Jump to content
Maestronet Forums

Bow type


aksockeye
 Share

Recommended Posts

Who do you think produces better quality bows?

#1 design/ which model/ why?

#2 value/ best stick for the price?

#3 old stick/ which would you prefer?

The reason that I posted this is because nobody seems to talk about bows.

I realize a subtle difference between my wood /carbon fiber bow!

Both are around $700 trade. The wood resonates better. The C/F plays more consistently.

Why is the bow ignored?

Link to comment
Share on other sites

The reason that I posted this is because nobody seems to talk about bows.

I realize a subtle difference between my wood /carbon fiber bow!

Both are around $700 trade. The wood resonates better. The C/F plays more consistently.

Why is the bow ignored?

I think you could find a good German or even Chinese stick that plays as well as a very expensive french bow if you

look hard enough. Stay with wood rather than carbon fiber unless you're playing lots of col legno, outdoors, or need to hit your stand partner with some frequency. The amount of money you pay does not, in my experience, mean all that much with bows. I have a German factory bow with no commercial value which plays better than some bows I've tried worth over 10 grand. I bought it for $149.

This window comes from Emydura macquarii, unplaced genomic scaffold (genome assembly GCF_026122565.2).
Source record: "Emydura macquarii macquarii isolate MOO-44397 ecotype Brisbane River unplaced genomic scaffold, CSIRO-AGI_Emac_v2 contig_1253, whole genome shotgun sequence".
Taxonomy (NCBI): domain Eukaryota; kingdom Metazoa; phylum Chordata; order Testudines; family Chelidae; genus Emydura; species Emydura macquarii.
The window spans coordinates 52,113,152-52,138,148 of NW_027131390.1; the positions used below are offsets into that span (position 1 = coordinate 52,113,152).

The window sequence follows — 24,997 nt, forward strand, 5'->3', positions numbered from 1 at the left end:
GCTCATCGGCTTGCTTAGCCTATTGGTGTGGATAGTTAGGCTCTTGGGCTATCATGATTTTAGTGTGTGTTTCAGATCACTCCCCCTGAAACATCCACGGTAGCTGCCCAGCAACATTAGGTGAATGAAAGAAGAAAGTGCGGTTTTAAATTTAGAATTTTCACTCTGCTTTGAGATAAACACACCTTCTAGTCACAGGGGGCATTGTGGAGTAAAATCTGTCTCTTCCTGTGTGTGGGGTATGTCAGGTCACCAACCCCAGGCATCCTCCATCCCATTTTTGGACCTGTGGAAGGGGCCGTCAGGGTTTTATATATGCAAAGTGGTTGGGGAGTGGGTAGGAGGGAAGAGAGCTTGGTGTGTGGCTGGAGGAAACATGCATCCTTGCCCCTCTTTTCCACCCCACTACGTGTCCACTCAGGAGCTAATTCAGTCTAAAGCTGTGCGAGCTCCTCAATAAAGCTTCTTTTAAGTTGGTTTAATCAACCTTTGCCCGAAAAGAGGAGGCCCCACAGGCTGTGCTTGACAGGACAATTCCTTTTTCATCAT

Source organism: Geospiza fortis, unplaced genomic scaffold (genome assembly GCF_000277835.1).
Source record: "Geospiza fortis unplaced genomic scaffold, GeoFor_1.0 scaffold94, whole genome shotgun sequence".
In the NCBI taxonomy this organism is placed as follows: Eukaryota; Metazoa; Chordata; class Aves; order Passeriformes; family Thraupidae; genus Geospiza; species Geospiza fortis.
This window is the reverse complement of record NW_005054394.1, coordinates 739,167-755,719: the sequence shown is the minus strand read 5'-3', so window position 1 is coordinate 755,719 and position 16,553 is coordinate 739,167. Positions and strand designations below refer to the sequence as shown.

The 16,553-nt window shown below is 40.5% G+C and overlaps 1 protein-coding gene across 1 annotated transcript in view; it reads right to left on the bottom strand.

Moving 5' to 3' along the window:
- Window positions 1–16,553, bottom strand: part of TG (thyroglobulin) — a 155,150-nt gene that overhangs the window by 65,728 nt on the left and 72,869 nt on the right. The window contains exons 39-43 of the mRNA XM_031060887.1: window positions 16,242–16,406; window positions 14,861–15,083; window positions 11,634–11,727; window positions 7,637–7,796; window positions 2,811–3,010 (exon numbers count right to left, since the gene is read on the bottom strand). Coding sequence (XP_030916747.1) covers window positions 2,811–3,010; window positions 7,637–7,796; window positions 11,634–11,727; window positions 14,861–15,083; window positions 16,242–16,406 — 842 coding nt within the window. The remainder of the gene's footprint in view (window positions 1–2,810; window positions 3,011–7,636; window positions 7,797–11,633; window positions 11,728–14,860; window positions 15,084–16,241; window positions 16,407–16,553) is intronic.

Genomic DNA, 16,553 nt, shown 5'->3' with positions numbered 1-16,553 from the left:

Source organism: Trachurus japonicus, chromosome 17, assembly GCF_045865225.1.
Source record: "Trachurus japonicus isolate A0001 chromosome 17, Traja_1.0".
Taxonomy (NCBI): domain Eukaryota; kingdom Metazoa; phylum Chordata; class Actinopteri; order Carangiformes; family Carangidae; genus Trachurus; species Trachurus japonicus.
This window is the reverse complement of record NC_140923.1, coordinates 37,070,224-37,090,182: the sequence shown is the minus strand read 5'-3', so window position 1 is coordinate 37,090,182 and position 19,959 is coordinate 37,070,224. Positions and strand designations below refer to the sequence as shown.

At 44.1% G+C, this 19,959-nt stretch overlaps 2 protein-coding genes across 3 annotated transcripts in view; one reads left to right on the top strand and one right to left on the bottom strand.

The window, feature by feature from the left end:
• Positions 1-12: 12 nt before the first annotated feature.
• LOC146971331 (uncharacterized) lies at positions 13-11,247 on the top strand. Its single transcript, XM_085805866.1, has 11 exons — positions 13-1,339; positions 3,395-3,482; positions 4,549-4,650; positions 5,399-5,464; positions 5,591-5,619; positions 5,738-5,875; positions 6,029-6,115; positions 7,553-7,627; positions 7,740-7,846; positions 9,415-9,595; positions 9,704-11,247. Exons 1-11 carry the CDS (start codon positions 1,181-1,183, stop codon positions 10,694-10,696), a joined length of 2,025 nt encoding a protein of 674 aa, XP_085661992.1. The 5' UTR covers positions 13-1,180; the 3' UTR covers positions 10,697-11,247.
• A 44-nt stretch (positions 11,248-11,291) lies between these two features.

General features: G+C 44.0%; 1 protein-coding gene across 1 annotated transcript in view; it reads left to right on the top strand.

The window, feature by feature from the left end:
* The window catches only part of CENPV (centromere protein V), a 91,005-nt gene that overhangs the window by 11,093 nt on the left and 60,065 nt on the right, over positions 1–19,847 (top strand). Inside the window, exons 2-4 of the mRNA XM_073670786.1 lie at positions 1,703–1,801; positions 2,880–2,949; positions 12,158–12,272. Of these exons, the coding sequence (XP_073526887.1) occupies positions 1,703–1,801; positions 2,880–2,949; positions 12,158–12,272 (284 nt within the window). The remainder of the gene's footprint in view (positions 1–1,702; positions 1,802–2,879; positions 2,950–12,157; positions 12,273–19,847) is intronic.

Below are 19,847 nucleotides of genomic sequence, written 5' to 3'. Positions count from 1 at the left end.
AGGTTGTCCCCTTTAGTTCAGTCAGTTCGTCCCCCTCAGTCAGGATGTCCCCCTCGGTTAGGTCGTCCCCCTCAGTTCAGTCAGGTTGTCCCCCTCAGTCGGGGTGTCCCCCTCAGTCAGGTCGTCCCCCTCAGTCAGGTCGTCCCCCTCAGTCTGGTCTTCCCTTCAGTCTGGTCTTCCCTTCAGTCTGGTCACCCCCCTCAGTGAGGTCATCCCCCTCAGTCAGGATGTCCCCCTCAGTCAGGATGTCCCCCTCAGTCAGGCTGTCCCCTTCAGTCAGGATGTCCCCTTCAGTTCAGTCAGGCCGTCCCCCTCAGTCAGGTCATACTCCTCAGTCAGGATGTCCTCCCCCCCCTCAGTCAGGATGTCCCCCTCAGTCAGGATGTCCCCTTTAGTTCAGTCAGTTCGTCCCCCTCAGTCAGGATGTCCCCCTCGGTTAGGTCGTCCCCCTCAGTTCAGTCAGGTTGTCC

With bows it's not the pen it's the penmanship. Oistrakh and Kreisler used Nurnbergers; they did fairly well with them I think. :)

Link to comment
Share on other sites

I think you could find a good German or even Chinese stick that plays as well as a very expensive french bow if you

look hard enough. Stay with wood rather than carbon fiber unless you're playing lots of col legno, outdoors, or need to hit your stand partner with some frequency. The amount of money you pay does not, in my experience, mean all that much with bows. I have a German factory bow with no commercial value which plays better than some bows I've tried worth over 10 grand. I bought it for $149.

With bows it's not the pen it's the penmanship. Oistrakh and Kreisler used Nurnbergers; they did fairly well with them I think. :)

I will never be able to try 10 grand bows!! I bend my knee.

Link to comment
Share on other sites